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From Gershom Carmichael in the s to Thomas Reid and Adam Ferguson in the s, the teaching and writing of moral philosophy in eighteenth-century Scotland drew upon a tradition of natural jurisprudence derived from Grotius, Pufendorf, and Locke.
To this natural law framework of rights and duties ordained by providence but knowable through reason, the Scottish thinkers typically applied a new moral psychology which emphasized the role of the passions and sentiments. First published anonymously in and significantly revised in andthe Essays represents an important contribution to eighteenth-century debate over the foundations of justice and morality and the challenges posed by the skepticism of David Hume.
More broadly, in its concern to vindicate the veracity of our common moral intuitions and sense perceptions that are rooted in our very nature, the Essays helped found the Scottish Common Sense school.
At the same time, the book raises issues of continuing importance—the foundations of morality, free will versus determinism, the nature of self and identity. He was admitted to the Faculty of Advocates in In addition to a busy legal career, Kames sat on the boards of two governmental agencies, belonged to a number of the important clubs and societies, and served as patron to the generation of literati who are the high point of the Enlightenment in Scotland.
An avid reader with broad tastes, Kames relied on his Edinburgh publishers to keep him supplied with new material: While Kames addressed a remarkably wide variety of topics, from flax-husbandry to education including female education8 his publications are characterized by several recurrent themes.
Not surprisingly, many are juridical in nature and are concerned with systematizing the principles and tracing the origins and development of law.
In a series of legal digests beginning with Remarkable Decisions of the Court of Session from to9 Kames devised a system of classification according to the application of specific rules of law, while Historical Law-Tracts was organized around the basic principle of philosophical history: Most notably, improvement was the organizing theme of Sketches of the History of Manwhich aimed at nothing less than a history of the human species, that is, of the gradual unfolding and improvement of the human faculties that he had accounted for in his Essays.
Indeed, though there are significant differences between the historicism of Sketches and the natural law of Essays, Kames viewed both within the broader framework of a unified account of human nature based on the general laws and underlying principles governing the human no less than the natural world.
To this end, the Essays is an attack on skepticism in both morality and epistemology. Part I concerns the principles and foundations of morality and justice, while Part II centers on questions of metaphysics and epistemology.
No narrow specialist, Kames critically engaged theological rationalists, Lockean epistemology, Humean skepticism, and moral-sense theory and drew upon fields as diverse as medicine, theology, philosophy, aesthetics, and epistemology. In so doing, he addressed a number of interrelated themes, including moral sense, justice, selfhood and identity, the veracity of the senses, and the existence of the Deity.
The result is to answer skepticism with a deistic defense of commonsense notions of morality and epistemology. But while accepting a natural, perceptual moral faculty, he believed that something more than an instinctive orientation toward the good was required to make morality law-like.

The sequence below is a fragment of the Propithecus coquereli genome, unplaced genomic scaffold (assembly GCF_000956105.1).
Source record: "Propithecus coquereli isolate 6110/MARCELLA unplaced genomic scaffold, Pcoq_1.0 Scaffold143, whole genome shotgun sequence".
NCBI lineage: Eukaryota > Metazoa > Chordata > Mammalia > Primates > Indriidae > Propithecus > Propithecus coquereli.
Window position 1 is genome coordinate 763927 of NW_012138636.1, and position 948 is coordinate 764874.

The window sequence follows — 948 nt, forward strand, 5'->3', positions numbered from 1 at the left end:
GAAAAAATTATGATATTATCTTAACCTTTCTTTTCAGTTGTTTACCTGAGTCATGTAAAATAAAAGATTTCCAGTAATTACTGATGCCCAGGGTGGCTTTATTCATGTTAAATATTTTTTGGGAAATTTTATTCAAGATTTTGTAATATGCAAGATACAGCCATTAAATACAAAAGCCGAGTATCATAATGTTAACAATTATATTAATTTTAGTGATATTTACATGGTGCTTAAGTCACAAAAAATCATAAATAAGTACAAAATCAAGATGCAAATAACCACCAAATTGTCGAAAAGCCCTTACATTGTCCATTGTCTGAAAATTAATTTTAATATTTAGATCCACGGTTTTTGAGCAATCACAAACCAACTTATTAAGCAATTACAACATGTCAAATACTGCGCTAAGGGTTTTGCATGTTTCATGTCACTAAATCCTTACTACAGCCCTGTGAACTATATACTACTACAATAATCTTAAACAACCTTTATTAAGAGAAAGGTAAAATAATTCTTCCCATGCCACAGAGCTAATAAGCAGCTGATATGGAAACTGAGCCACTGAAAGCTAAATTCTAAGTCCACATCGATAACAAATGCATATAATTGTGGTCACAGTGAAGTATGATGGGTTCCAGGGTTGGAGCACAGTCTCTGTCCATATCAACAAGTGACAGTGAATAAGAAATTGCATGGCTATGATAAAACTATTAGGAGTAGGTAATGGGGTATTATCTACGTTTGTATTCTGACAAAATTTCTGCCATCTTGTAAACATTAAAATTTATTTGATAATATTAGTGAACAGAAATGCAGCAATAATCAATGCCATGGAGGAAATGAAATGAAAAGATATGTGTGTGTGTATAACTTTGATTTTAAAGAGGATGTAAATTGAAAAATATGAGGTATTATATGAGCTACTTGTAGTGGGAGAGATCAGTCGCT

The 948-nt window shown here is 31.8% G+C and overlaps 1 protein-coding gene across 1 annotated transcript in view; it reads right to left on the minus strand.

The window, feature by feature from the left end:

Not only is justice a primary virtue, the sense of justice and of injustice is one of the strongest inclinations in human nature. For Kames, one of the most troubling aspects of Humean skepticism is its denial of justice as a natural principle.
In the Treatise of Human NatureHume had undermined a basic premise of natural law by arguing that justice is an artificial, not a natural, virtue. To Kames, this made justice too historically contingent to serve as an objective and authoritative arbiter of human conduct.
In the important Scottish divide between historicist and objectivist ideas of justice, this was forceful advocacy for the latter. I am informed from several hands that no subject at present employs more the thoughts and pens of the learned than that of Liberty and Necessity, which Dr.Essays on the Principles of Morality and Natural Religion Title page from Essays on the Principles of Morality and Natural Religion, George Wythe Collection, Wolf Law Library, College of William & Mary.
Essays on the Principles of Morality and Natural Religion Title page from Essays on the Principles of Morality and Natural Religion, George Wythe Collection, Wolf Law Library, College of William & Mary.
Source: Introduction to Home's Essays on the Principles of Morality and Natural Religion, Corrected and Improved, in a Third Edition. Several Essays Added Concerning the Proof of a Deity, Edited and with an Introduction by .
Lord Kames’s Essays on the Principles of Morality and Natural Religion is at once a typical example of and an original contribution to the Scottish Enlightenment’s distinctive attempt to construct a moral science based on the principles of natural law.
Essays on the principles of morality and natural religion: In two parts. Kames, Henry Home, Lord, Advertisement. part.
ESSAY I. Of our ATTACHMENT to OBJECTS of DISTRESS. ESSAY II. Of the FOUNDATION and PRINCIPLES of the LAW of NATURE. INTRODUCTION. CHAP. I.
Of the FOUNDATION of the LAW of . Essays on the Principles of Morality and Natural Religion (Natural Law and Enlightenment Classics) - Kindle edition by Lord Kames (Henry Home), Mary Catherine Moran.
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